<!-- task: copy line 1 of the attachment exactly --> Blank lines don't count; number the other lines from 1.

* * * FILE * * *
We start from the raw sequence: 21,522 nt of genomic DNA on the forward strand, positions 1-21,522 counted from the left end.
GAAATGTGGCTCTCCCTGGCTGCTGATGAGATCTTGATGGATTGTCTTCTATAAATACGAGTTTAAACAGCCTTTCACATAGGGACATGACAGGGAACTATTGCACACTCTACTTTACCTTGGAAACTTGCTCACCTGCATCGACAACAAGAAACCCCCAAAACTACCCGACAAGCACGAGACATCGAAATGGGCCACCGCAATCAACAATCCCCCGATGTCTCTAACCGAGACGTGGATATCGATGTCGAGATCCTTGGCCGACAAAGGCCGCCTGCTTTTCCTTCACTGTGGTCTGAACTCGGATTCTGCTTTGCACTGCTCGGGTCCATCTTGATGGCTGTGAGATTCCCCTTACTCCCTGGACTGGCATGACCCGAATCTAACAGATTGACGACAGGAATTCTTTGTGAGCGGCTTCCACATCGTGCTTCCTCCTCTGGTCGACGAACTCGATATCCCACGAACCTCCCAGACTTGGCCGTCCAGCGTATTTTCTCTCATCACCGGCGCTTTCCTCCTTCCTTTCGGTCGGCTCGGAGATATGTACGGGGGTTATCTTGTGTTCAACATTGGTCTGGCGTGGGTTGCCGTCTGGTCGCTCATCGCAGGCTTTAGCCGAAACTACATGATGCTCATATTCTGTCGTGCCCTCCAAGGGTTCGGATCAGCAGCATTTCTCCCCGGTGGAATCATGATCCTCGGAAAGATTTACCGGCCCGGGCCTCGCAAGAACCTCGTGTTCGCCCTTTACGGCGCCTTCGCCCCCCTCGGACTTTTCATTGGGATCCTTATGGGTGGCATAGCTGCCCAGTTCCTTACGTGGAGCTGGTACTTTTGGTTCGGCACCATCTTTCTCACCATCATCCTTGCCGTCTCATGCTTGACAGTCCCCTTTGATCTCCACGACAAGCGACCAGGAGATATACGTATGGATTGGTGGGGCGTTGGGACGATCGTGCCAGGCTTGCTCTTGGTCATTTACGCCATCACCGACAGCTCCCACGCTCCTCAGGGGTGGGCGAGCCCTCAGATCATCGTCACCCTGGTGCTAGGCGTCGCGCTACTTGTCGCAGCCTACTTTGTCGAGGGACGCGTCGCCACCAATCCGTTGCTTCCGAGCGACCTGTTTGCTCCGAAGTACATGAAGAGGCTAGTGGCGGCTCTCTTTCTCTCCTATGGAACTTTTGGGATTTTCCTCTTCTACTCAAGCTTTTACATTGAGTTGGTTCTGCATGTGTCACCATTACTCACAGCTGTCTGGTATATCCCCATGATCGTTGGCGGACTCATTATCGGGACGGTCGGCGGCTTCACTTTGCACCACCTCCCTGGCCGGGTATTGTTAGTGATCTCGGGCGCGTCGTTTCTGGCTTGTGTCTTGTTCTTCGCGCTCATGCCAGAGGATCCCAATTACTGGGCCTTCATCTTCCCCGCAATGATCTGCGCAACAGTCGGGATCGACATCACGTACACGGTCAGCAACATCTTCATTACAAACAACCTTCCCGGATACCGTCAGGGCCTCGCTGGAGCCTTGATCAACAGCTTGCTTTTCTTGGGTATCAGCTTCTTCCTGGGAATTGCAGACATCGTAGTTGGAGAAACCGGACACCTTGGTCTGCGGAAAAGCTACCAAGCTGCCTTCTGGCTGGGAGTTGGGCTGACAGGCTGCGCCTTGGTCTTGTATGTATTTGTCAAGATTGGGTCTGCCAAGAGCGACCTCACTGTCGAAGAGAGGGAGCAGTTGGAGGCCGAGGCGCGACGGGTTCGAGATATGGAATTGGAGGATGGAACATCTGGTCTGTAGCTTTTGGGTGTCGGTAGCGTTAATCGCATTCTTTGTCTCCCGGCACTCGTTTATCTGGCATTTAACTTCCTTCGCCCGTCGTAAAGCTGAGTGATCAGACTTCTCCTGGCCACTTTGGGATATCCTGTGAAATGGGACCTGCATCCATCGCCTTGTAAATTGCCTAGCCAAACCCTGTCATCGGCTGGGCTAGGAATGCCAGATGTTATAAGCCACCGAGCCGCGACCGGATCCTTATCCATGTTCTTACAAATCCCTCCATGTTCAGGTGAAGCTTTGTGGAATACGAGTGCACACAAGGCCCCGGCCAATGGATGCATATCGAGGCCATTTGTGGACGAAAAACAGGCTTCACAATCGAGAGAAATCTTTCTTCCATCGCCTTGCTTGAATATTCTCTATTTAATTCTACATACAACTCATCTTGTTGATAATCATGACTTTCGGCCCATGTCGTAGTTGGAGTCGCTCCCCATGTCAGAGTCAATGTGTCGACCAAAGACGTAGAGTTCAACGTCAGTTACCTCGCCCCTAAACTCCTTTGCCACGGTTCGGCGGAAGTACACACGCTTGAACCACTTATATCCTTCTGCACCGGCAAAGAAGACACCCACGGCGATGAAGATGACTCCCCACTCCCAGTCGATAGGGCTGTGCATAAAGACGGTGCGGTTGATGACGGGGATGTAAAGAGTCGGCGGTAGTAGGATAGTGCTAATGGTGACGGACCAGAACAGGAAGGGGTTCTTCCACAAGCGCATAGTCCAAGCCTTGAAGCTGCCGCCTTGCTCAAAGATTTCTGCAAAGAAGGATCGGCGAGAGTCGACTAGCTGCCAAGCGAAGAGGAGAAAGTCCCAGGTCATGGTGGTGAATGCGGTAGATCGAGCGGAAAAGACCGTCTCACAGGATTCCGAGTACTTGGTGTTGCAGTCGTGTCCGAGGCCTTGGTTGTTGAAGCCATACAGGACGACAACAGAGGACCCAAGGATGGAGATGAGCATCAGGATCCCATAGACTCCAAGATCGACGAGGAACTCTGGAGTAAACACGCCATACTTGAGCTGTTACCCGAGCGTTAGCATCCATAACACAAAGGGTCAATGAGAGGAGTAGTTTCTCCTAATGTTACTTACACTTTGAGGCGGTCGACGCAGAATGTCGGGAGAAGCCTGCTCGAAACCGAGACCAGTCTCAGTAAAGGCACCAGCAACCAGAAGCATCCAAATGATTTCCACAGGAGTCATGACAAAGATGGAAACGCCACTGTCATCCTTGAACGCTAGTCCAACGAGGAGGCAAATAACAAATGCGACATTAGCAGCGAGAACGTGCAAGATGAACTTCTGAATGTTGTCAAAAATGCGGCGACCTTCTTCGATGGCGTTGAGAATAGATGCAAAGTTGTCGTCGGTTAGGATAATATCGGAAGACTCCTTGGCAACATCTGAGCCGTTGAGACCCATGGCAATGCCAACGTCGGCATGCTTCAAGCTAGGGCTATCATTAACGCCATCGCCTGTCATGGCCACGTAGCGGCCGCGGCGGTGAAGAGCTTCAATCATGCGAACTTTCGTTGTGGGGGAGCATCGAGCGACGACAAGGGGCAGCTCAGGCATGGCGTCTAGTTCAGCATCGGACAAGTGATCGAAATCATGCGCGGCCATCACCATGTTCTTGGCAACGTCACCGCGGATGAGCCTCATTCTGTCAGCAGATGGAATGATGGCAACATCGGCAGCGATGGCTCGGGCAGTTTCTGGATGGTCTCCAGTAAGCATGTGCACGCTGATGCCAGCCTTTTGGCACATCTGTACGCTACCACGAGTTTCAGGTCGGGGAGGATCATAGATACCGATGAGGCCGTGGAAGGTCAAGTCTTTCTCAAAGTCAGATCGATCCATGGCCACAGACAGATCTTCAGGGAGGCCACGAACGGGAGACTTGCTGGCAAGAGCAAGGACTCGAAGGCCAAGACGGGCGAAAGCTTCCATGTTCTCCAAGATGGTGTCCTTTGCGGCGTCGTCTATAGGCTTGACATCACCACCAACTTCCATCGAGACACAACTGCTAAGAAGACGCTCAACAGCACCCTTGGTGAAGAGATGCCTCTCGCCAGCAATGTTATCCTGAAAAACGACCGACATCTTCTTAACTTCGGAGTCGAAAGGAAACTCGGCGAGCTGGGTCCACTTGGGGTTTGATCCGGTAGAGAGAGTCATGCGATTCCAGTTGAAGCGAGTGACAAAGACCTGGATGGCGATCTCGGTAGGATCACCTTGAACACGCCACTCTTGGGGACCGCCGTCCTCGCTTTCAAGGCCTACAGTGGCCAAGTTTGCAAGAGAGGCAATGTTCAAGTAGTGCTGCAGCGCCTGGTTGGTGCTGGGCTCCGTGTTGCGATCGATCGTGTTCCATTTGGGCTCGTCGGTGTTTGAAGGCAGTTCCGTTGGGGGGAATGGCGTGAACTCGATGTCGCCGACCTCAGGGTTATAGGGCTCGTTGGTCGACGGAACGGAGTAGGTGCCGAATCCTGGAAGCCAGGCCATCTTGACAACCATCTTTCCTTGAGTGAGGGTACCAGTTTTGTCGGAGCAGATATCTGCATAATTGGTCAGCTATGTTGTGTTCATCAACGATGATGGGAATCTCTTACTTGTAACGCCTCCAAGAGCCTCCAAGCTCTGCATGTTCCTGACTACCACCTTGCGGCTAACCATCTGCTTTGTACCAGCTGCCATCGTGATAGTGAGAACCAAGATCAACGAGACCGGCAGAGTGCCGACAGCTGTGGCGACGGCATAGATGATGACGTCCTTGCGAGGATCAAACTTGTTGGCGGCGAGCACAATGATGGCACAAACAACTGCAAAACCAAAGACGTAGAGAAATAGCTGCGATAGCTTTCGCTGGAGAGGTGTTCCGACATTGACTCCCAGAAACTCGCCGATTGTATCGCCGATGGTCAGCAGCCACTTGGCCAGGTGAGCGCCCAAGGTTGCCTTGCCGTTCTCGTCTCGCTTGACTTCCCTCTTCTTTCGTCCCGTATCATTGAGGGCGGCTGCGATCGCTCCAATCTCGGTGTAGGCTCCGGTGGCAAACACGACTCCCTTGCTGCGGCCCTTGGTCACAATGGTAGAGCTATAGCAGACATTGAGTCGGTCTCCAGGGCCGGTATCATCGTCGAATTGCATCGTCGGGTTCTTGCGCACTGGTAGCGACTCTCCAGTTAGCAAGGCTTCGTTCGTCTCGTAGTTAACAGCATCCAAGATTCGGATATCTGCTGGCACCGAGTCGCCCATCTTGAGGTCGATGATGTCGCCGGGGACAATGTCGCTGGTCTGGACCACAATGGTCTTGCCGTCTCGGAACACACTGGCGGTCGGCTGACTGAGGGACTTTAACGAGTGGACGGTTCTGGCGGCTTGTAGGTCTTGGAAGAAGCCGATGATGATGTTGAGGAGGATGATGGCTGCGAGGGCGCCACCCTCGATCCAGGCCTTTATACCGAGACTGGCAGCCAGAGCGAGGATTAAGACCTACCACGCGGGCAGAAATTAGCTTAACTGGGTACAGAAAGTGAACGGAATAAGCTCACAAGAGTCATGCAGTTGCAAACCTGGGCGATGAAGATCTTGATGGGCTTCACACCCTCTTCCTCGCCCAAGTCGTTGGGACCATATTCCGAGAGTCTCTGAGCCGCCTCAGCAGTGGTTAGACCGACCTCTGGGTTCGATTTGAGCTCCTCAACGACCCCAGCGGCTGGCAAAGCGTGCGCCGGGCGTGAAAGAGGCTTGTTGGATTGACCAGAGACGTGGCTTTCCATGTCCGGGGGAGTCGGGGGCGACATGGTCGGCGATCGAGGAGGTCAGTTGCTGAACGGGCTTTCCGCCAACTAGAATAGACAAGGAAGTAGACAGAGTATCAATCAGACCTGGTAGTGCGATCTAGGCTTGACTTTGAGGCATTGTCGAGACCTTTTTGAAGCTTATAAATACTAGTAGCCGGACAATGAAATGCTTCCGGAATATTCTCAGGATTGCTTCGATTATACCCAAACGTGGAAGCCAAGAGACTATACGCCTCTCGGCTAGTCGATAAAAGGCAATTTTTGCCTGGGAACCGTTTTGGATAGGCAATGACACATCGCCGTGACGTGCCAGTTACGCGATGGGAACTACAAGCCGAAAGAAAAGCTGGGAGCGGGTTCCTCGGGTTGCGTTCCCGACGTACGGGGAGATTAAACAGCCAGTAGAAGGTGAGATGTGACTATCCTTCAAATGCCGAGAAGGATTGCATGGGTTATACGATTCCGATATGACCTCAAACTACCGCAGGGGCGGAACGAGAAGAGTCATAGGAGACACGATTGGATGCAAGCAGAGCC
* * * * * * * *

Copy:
We start from the raw sequence: 21,522 nt of genomic DNA on the forward strand, positions 1-21,522 counted from the left end.